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Sfljr Snmmsuflle Herald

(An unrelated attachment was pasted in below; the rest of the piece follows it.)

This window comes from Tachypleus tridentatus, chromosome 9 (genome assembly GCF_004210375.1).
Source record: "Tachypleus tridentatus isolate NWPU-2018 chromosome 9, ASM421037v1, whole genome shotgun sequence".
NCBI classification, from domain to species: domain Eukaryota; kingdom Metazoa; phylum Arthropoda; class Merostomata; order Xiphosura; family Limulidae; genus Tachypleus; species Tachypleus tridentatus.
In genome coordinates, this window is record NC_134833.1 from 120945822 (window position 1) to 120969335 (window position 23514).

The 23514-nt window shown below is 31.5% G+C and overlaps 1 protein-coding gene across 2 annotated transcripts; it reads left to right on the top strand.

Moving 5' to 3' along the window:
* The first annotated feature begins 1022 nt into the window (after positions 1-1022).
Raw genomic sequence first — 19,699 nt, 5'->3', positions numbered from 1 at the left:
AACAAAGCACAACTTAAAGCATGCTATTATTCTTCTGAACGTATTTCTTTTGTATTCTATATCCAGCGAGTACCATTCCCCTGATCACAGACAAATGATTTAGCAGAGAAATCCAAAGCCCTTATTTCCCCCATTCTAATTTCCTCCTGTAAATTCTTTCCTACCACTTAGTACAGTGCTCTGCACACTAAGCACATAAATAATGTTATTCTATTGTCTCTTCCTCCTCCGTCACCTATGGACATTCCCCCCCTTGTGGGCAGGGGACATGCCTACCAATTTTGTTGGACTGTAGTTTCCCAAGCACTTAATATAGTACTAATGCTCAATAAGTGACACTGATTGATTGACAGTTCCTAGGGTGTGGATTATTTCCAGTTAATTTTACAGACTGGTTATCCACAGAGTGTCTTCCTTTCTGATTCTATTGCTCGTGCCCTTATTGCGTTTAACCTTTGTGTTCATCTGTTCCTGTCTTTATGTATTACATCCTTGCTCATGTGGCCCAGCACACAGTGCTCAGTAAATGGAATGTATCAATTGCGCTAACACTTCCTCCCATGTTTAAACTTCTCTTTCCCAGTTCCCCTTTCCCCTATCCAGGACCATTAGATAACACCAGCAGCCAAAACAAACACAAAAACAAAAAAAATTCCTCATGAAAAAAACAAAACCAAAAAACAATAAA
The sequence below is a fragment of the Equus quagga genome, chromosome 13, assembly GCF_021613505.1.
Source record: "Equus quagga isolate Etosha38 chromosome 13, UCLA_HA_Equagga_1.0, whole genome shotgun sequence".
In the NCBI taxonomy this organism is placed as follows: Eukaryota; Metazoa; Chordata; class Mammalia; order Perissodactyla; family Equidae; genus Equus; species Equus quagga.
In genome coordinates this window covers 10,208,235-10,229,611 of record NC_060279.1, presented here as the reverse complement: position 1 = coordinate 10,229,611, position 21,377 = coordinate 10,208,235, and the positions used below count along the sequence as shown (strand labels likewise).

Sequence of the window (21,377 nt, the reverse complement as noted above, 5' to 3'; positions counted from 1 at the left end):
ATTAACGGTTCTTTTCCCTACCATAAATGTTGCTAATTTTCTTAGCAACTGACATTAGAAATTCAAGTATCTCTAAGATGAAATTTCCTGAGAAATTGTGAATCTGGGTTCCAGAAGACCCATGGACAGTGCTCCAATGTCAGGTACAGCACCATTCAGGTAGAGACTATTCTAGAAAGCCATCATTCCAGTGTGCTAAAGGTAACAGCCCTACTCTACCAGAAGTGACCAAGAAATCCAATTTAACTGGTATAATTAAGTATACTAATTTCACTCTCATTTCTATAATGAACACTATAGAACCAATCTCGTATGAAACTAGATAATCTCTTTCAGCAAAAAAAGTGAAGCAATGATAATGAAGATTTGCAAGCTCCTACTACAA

_Established July 4, 1892 Entered as second-class matter in the Po6toIfica, Brownsvtlle Texas THE BROWNSVTLLE HERALD PUBLISHING COMPANY MEMBER OF THE ASSOCIATED PRESS Hie Associated Press is exclusively entitled to the use for publication of all news dispatches credited to It or not otherwise credited tn this paoer, and also the local news published herein. Subscription Rates— Dally and Sunday (7 Issues) One Year .$9.00 Six Months . M50 Three Months . 82.25 One Month .. 75 TEXAS DAILY PRESS LEAGUE National Advertising Representatives Dallas. Texas. 512 Mercantile Bank Building Kansas City. Mo.. 306 Coca-Cola Building. Chicago. 111.. Association Building. New York, 350 Madison Avenue. 6t. Louis. 502 Star BuUdlng. , Los Angeles. Cal., Room 1015 New Orpheum Bldg 846 S. Broadway. San Francisco. Cal., 318 Kohl BuUdlng. The Effect of the ‘Fix’ If you ever wonder why it is that such a city as Chicago continues to be overrun with gunmen who have their complete freedom despite the fact that any school child can enumerate their crimes by the dozen, it might pay you to consider a recent article in The Nation by Lawrence Howe. Mr. Howe was a detective sergeant in Chicago for two decades, and consequently speaks with the auth ority of long experience. Pointing out that Chicago has 100 times as many robberies annually as London, and 12 times as many as all of Canada, he proceeds to answer the question. "How come?” To begin with, he points out that Chicagos geo graphical location, her pre-eminence as a railroad center, her proximity to state boundaries and the nearness of half a dozen state prisons condemn her. Inevitably, to more than her share of crooks. But that isn't all of it. He goes on to repeat what he once told a candidate for mayor who asked him If It would be possible to rid Chicago of criminals. “I assured him,’’ writes, "that if I were permitted to pick 25 detectives, trustworthy and competent of ficers who knew the underworld, and had charge of their activities. I would undertake to rid Chicago of all professional crooks in 60 d$vs. provided the mayor would carry out his part of the program. His part would be to see that when we made an arrest and presented sufficient, reliable, conclusive evidence to prove the man guilty, there would be no fixing of the case A conviction must follow. "The judges. state's attorneys, court clerks and poli ticians must not be allowed to be bought by the ac cused in an effort to thwart Justice They must be invulnerable to all approaches, whether of bribery, politics or friendship The candidate for the mayor alty recognized the futility of attempting such a dras tic reform. * It Is that final sentence that sticks in one's mem ory. "The candidate for the mayoralty recognized the futility of attempting such a drastic reform Why? Simply because the "fix'—the use of extra-legal methods to gain special favors—is such an integral part of American municipal government that trying to root it out as accepted, by men familiar with such matters, as an utterly hopeless task This, in turn, obviously means that the country's war on Its criminal class Is. just at present, decidedly a losing struggle. Favoritism is too deeply entrenched Scoundrels have too many Influential friends. If this were Chicagos hard luck alone it would not be so bad But It isn’t. Chicago is just bigger. Other cities duplicate its faults. Mr. Howes remarks apply for all of us. $500,000,000 For Travel The close of the tourist season brings the estimate that American travelers this summer spent no less than $500,000,000 to visit Europe. That Is a rather big piece of change; one wonders just what the American tourist got for his money. In some cases, probably, he Rot nothing at all. The man who goes to Paris only to infest the American bar and exchange home-town reminiscences with some other compatriot might Just as well be staying at home. But for the most part, very likely, the tour ists got their money's worth. In crossing the ocean they got a glimpse of a civilization that Is quite un like their owtv Even granting the contention that many tourists remain quite impervious to the effects of this expos ure of old-world culture, It is obvious that the effect on America as a whole must be considerable. Provin cialism cannot live when people to traveling on such a scale. The Once Over1 fiy E l PHLLJUPS , .. - ■1Mnr IMAGINARY INTERVIEWS WITH FAMOUS AMERICANS (Copyright, 1930, By The Associated Newspapers* (No. 336: Robert Tyre Jones, Jr.) Q—Mr. Jones, how docs it feel to win all the major golf championships in a single season? A.—I rather like the experience. Those major tour naments give a golfer excellent practice. Q—They help him smooth out his game, as it were? ! A.—Exactly. | Q.—Now that you have won all the titles, what do you plan to do next? A—I think I'll perfect my game and see what was the matter with it all this year. I never quite got going. • • • • Q.—Did you find the Merlon course difficult? A—Rather. I didn't get a single hole-in-one. It must have been the slant of the greens or the grass texture. Q—Did Homans at any time give you any real trouble. Mr. Jones? A—Who? Q—Homans the boy you met in the final? A —Oh. was that his name? • • • • Q —Are you ever nervous on the eve of a major j tournament? A.—Yes, I’m so intent on my game the night before that my opponents can t sleep all night. Q—Before you tee off in a big match have you anj misgivings? A.—I almost always have a fear I won't get a 69 Q.—When you first took up golf did you have any idea you would become the best player in the world? ; A.—Yes. That's what ruined my game the first few years. iiii Q —Do you still find tournaments good fun any more? A.—Not much. After all, it's a terrific ordeal to be mobbed thirty-six times a day. Q — Did you use the lighter ball at Merion? A—The ball seemed the same weight, but the op | ponents seemed lighter. • • • • Q —Is there any truth to the story you intend to retire from tournament golf? A —At times I think about it. Q—Why? & A.—I find that golf is too exasperating. Q.—How so? A.—No matter how hard I try I never seem to be able to shoot i>ar golf 72 holes in succession. Q—In a sense, you are considering quitting the game because you find it too difficult to master? A.—That's about it. • • • • Q —Do you find the profession of law as attractive as you anticipated? A.—Not nearly, and for a very peculiar reason. I Q—What is it? A—Knowing about my golf, nearly all my clients try to pay me in loving cups. Q—Mr. Jones, as the worlds greatest golfer, what* advice would you offer American boys thinking ol taking up the game? A.—Go into baseball instead. Q.—And why? A—In baseball the audience can t surround you while you’re at bat. stealing second, running after a pop fly or sliding for home. Toast May you always have good health, And good fortune as well; In your journey through life May your poeketbook swell; May your life be unmarred By the casting of stones.. Gcd Bless you and keep you From playing Bob Jones. World Series Reporter Said Connie Mack to Gabby Street "I think you are a cinch t*o beat;'*' Said Gabby Street to Connie Mack. "Turn over. man. you're on your back!" " Cost of Couzens’ Victory Sen. James Couzens of Michigan, progressive re publican. and free lance most of the time, spent $5500 to win a unomination. His majority was the greatest ever piled up in Michigan in a senatorial contest. Sen. Nye will not be asked to investigate “excessive expenditures'* in the Michigan primary. Sen. Couzens Is reputed to be worth $50,000,000 He ran on an underdog platform. That is. he promised legislation that would pull the underdog out of the ditch. Unless the underdog does some heroic crawl- j ing he will remain in the ditch. That is. unless the milennial dawn is approaching. Our Boarding House . ... By Ahern # i "1-leo.rt ^"Hunrtry | &/ Au^yp^&ypSsScc^1' o 'wo t* n£a sEt^cc !*Z Begin Here Today Celia Mitchell. 17, faces a new life when she leaves the home In Bal timore where she has lived with her w.dowed mother, Margaret Rogers, to join her father, John Mitchell and her grandmother in a stately New York dwelling The girl had not even known her father was living until the day he came to the Baltimore apart ment. Celia had supposed Bob Rog ers. her mother's second husBhnd. to be her father. Mitchell offers the girl a life of wealth and imme diately everything changes. She leaves her mother, unaware that Mrs. Rogers is seriously ill. and she leaves Barney Shields, ambitious young newspaper photographer, who swears that some day he and Celia will be married. The girl is lonely and ill at ease in her new home. Mitchell finds her in tears one evening and is worried He appeals to Mrs. Evelyn Parsons, beautiful widow whose husband had been Mitchell's close friend Mrs. Parsons agrees to in troduce Celia to the right set of young people though it is obvious she regards the girl as a means to gain Mitchell’s affections. To this end she invites Celia to spend a week-end at her Long Island home and makes every ef fort to seem charming Among the other guests is a young man who attracts Celia's interest. Now Go On Wilh The Story CHAPTER XVIII It was characteristic of Evelyn Parspns that she should seek to win her way by pleasant means first. These failing, she was quick to change her tactics. Evelyn was engaged in such “pleasant” plotting when she invit ed Tod Jordan to Join her week-end house party. Jordan was exactly the type to fascinate an unsophisticated girl like Celia. They stood near the doorway. Evelyn stunning in a gown of sea green stuff which contrasted bril liantly with her hair, and the young man bending toward her at tentively. “Must you always be more in terested in other women?” she chid ed archly. Jordan s quick answer deepened Mrs Parson's smile. She had al ways been sensitive to flattery. "The girl you're to be particu larly nice to is the little one in pink,” she went on Celia was designated. Without ap- , parentiy shifting his gaze Jordan j made a hasty appraisal missing few details of Celia's appearance. One eyebrow rose the merest trifle Otherwise lie offered no comment. “Who else is there you don't know?" Evelyn asked “There's only one I have met— j Eve Brooks.” "Come! I’ll introduce you." Celia Mitchell, who had been watching this tableau from the di van across the room, turned her head and began talking to List Dun- | ran She was curious about the j newcomer Who was he? Evelyn had mentioned the names of all her other guests. And this man looked l’ke someone important. She tried to conceal her interest “Celia." Evelyn Parsons was say- i ine. “this is Tod Jordan One of my shipmates on the lv'at this last j trip. He's violently prejudiced about brown eyes, so I brought him t«. you." She looked up to encounter Tod Jordan's cool, quizzical smile. Jor dan was just under six feet in height He was slender, but well built, with a touch of militarism in the way he carried his shoulders. :;is face was bronzed, not ruddily •.unbumed as were the other men. • He had dark hair and eves which seemed faintly challenging. Perhaps Jordan was 25. Perhaps ue was 3Q, There was a hard, pol ished surface to his manner which Impressed Celia. She labeled u sophistication." The man bowed formally. "I am delighted,” he said, taking her hand. "May I sit here?” “Of course.” There was plenty of room on the divan, but Celia moved a little to one side. Lisi Duncyn, who sat at Celia's left, evidently felt slighted and turned her back Mrs. Parsons had Joint#! another group "Our hostess Is very brave.” Jor dan remarked casually. "Oh, I think Mrs. Parsons is wonderful.” Celia told him. "Beautiful”, the young man cor ie~ted her. ”and very brave." I don't ‘believe I understand **No? But it’s so obvious When a woman of Evelyn's age dares to invite into her home such compe tition—!" A meaningful wave of the hand completed the sentence Cedia blushed She was embar rassed and yet pleased While Jordan was speaking there was not a trace emotion in his face, but his voice had an exciting quality. She knew too that the pink net party dress was becoming. Lisi Duncan turned, evidently tc make a demand on Jordan's rtten tion. She wanted to know if hf had seen a certain night club en tertainer. Lisi was an amusing girl, not at all like her sister Kate who was beautful and dignified Lisi was boyish, awkward, and wore her red hair cropped thort Her little freckled face (sunburned too* would have looked more at home on a tennis court than at a dinner party, but she appeared te go everywhere and know everyone She had a way of drawling original slang which was highly humorous Now she launched into extrava gant praise of the new s xophone player Celia felt that she liked Lisi better than the others. Young Mrs. Brooks, whom no one called anything but "Eve', was blond and pretty in a more fragile way than Evelyn Parsons. Eve wo e a gown of lemon yellow and looked like a slender daffodil. There was a young man on either side of her but Celia noticed Mrs Brooks dart ing frequent looks at Tod Jordan His working hours, she decided were those he spent at ^ards. Was his name really Jordan? Evelyn doubted this, but of course there was no proof. He seemed to know the right people, and he was .e mendously effective on a romantic deck at night. The widow’s reasoning was sim ple At* present Celia Mitchell war useful to her. but that usefulness would end soon.. Jordan was ex actly the aide she needd. Evelyn Parsons was plaving her cards well The dinner that evening was very gay. The table with its flow ers and silver and crystal was more festive than anything Celia had ever seen. The colors of the women's gowns added glamour to the scene. No one in the room re alized that this was the first party Celia Mitchell had ever attended Jordan talked of the races, poly and a recent aerial trip he had made which ended in excitement. “But you haven't told me any thing about yourself!" he remind ed her. Courtney Brooks was explaining something to Kate Duncan and Mrs Parsons. Kate's gown was glittering white with trailing skirt and a bodice which had shocked Celia. The dress was undoubtedly becoming to its brunet wearer. Al most anything. Celia thought would look handsome on Kate Dun can. but her bored manner was p little frightening. Dinner was announced. Celip thrilled secretly when she found The Mm? Stem Intimate Glimpses of the Valley’s Alley —-BY J. R. Along FJiiabeth _Can What You Can .. And This Includes About Everything . . A New Car for Sadler _ Will W> See Fireworks Now? .... No Danger! Along Eliiabeth J F. Blanton.. .traffic manager for the chamber of commerce... wearing a new black hat., fall is here.. .Hartwell <H.* G.) Stillwell, Jr... .newspaper man.. looking hale and hearty., says his wife is doing remarkably well after her recent sick spell.. Aleck Garcia . back in Brownsville after an absence of tlnee months.. .driving around in a big Packard automobile.. Aleck, a graduate of the local schools.. .now married and dignified ..has been a very sick man.. .getting better now ... Dr. Charlie Calderoni . dentist. . .looking prosperous.. .says business is good.. home, town boy makes good ..Bitt Glascock.. of Mercedes ...in Brownsville Tuesday giving the city a break.. Bitt used to work here and has many friends . John Wrav the younger...of Edinburg... a visitor in Brownsville yesterday ...came down to get some chicken fried rice at the Chinamans cafe ...he’s crazy about the stuff., quite gaga...Dr. F C. Sizelan. another Brownsville dentist., .walking to work...Dr. Freddy, as he Is known locally...is a very popular man... Chas. A. Reil .. manager of The Herald .. sidestepping a bantam Austin car... Can That! * The announcement that a i • w canning factory would be opened in Brownsville soon, and that the vegetable to be canned this time is an Irish potato, starts a train of thought running down our one track mind. Did you ever stop to think what is being canned these days? There are so many different things that it would be easier to say •’Every thing but this and that is baing canned than to start naming the things themselves However, just for fun. let's take a crack at it. Among those canned are: Fruits of every kind, including grapefruit. Vegetables, all kinds, now includ ing Irish potatoes. * Shrimp, fish oysters, other sea food Ham. bacon, beef, chicken. Eels and snails. Berries. Iff Someone in the office thought of mushrooms, and then there was a i terrible argument about them Some claimed they were vegetables. Worry Wart, the proof reader said she didn't know exactly what they were, but she thought they were expensive. • • • Beware Traffic Officer E E Sadler has a brand-new. sleek black roadster capable of turning up 110 mph This is bad news for speeder? who have been outrunning the old t a Salle which the county has beer furnishing her speed cops. The old car led an active life but you can’1 expect an old man to outsprtnt a youngster. The ne* car is one of those wlltli "Power to start, power to stop ". Yov can easily supply the name. And 11 has eight cylinders all in a row I Which reminds us of a friend ol ours who used to own (partially* a Ford It was about the time thai straight eights were just coming in to popularity, and eight-firing-in line was a catchy trademark. Our amigo called his Ford hi Single File Four " • • • Now Watch the Fireworks We ll fee some action now. Mrs William Hale Thompson wife of the mayor of Chicago, wa: robbed of $20,000 worth of Jewels and right in front of her home Daring yeggs conked her bodyguart over the head and yanked her Jew els off rather roughly. Mayor Thompson, it has been ru mored. has been very lenient wit! gangsters, but this is the first timi any of their dirty work has touchec him so intimately. Now. maybe he'll get down u work and aid the newspapers ir cleaning up the town. • • • This May Bo News Talking to E. E Mockbee. mana ge.* of the local telephone company Tuesday morning, and he said tha' contrary to popular opinion it wa; not dangerous to talk over a tele phone during an electrical storm Mr Mockbee explained that m many precautions have been taker by the telephone companies that H is practically an impossibility foi anyone to receive a shock from ar instrument during a storm He a*k ed if we had e\er heard of a cas* i and we had to admit that we had Dt. B/&E-TTik1Ct R'O OF \__ SAUESMAKl! '^rm MG WASlUe. MOST ^ pERS\sTt^T \ X EmW 5AW. HKiEW J BETTER Tham X wmaTJ^5' Itvais Family weeOS>. / l ME6 E»E»-UMGr jV*Toc^o*. TME WAmT AO '«** ms u s *»t orr e 1 >3° ** **tA - - she was to sit between Tod Jordan and Jimmie Webster. Eve Brooks was at the other side of Webster ! and promptly monopolized him . That left Jordan to Celia. Mrs. Parsons, at the head of the i table, took note of this. The smile which she tamed toward her right hand gues; was not in the least forced. • • • Evelyn had felt confident abou' Tod Jordan. That Is. she wa: confident that he would serve hei purpose. Of Jordan’s act 3,1 his tory she was as much at a loss as four-fifths of his acquaintances. She had s*id truthfully th she had met Jordan on the ocean liner She had chatted with him in a deck chair, r.troiled occasionally in i th moonlight and watc him ; invariably winning at cards. Being observant Evelyn had noticed Jor dan was usually to be seen with young women who had large ban! accounts, and with men he met Ir the card room Theies nothing to tell.” “That's quite impossib'e ” Acain Ce'ia's cheeks colored. Without a smile without the least I change of Inflection. Tod Jordan ; managed to convey implications. His ! dark eyes watched the girl 'But there really Is nothing to \ tell.” she laughed. “You see. New York and everything here is new I to me I've been in school until a month ago I've never seen anything or been anywhere! That's why it's sa wonderful to come to this party " Acain Jordans eyebrow did the litt'e trick of raising and .then low ering itself ever so slightly. “Are you a relative of Mrs Par ison* ” he asked “No! no! Only she and my father are old friends Father's coming down tomorrow ” "Really?” Celia would have been astounded *0 know that Tod Jordan could quote her father's financial rating nrecisely. He had considerably more i information about John Mitchell than had Mitchell's daughter. ' But all this time you've been in '•chool vou must have been doing forneming.” th» man persisted. “How do you amuse vourself? Ten nis? Like to swim? Dance?" “I'm no good at tennis.” Celia said, “but I love swimming and dancing." “Then I'm glad T came I Insist on the first dance " • • • H« turned his head to reply to Kate Duncan. Celia for several ! moments was neglected There was a hRze of smoke across the table, dimming the can j dl* light Jimmv Webster was re : counting polo anecdotes In a loud 1 voice. Soprano laughter and ring ing bass interruoted Celia thought | Websfer was crowing a trifle rowdv. She noticed that Eve Books was flirting openly both with Jimmie and Walter Carr Nobodv seemed ; surprised or even Interested in this Eves husband had been devoting the evening to Kate Duncan “I want to talk to you ” Jordan was saving softlv “Can t we get away from this?" Celia's pulse quickened.* hut she shook her head It was near the end of the dessert course. Suddenly Eve Brooks pushed back 1 her chair and stood up “Who's going to dance with me?' she called out. her eyes directly on Walter Carr “Who's going to dance with me right now’**" She and Carr den*',^«d. A few KEYS MADE FOR EVERY 1 LOCK We Change Combinations T. J. ROMMER Rear of Miller Hotel Phone 722 > " ‘ ' i Eat Those Good PECAN WAFFLES Anthony's Waffle Shop i 517 12 St. Phone 983 ! ALFRED TAMM Photostating. Blueprinting and Supplies Harlingen, Texas moments later a radio (ox trot burst1 on the air. The others were rising Jordan caught Celias arm and led her through the living room to the por:’- There was a soft breeze, and U.e lawn was drenched with mooti 'ight. The radio orchestra was' playing a waltz now Jordan sang the words: ‘ Stars and steel guitars And luscious lips as red as wine—" They danced !n perfect rhythm. | Celia wos conscious of Jordan's close ; embrace, and that her heart was poundng. “I left her and threw away Thry key-ee to Paradse—’’ It was an orchestra leader tn a night club who was singing the ballad The tune beat in the girls ears. The music ended. The dancers hesitated. There was no one else In sight. For a trembling moment Celia s eyes met Jordan's (To Be Continued! Chemists regard the black dia> mond as the hardest substance known to science It is considerably harder than thfe ordinary diamond. Soft corns, cracks between toes, etc., relieved at once and healed by LResinoL STORE KEEPER Tomorrow’s Merchant Prince And today's modest storekeeper It tomorrow's Merchant Prince. The bank of personal attention. th« f irst National, can help the store keeper. You will like the friendly spirit of this bank. First National Bank Eatabliahed in 1891 BROWNSVILLE, TEXAS Valley Abstract Co. Abstracts of Tftle Title Insurance Complete Title Service in Hidalgo and Cameron Counties Brownsville Edinburg Phone 1184 Phone 93 j WOOD and DODD Insurance — Surety Bonds I'jpiTfy-KowaUkJ Bldf. Phone 1M BROWNSVILLE - - - - ~~i -■ , - - -- -- T , - 7 - 1 '1, - Dependable Phone 353 Prompt BROWNSVILLE TITLE COMPANY BROWNSYILLE, TEXAS Abstract* — Title Insurance We Cover Ail Lends la Cemeron County W. O. Rozell AUCTIONEER ‘If it hat value, 1 can tell it and get the money” San Benito, Texat Box 512 Phone 601 l-F-3 ..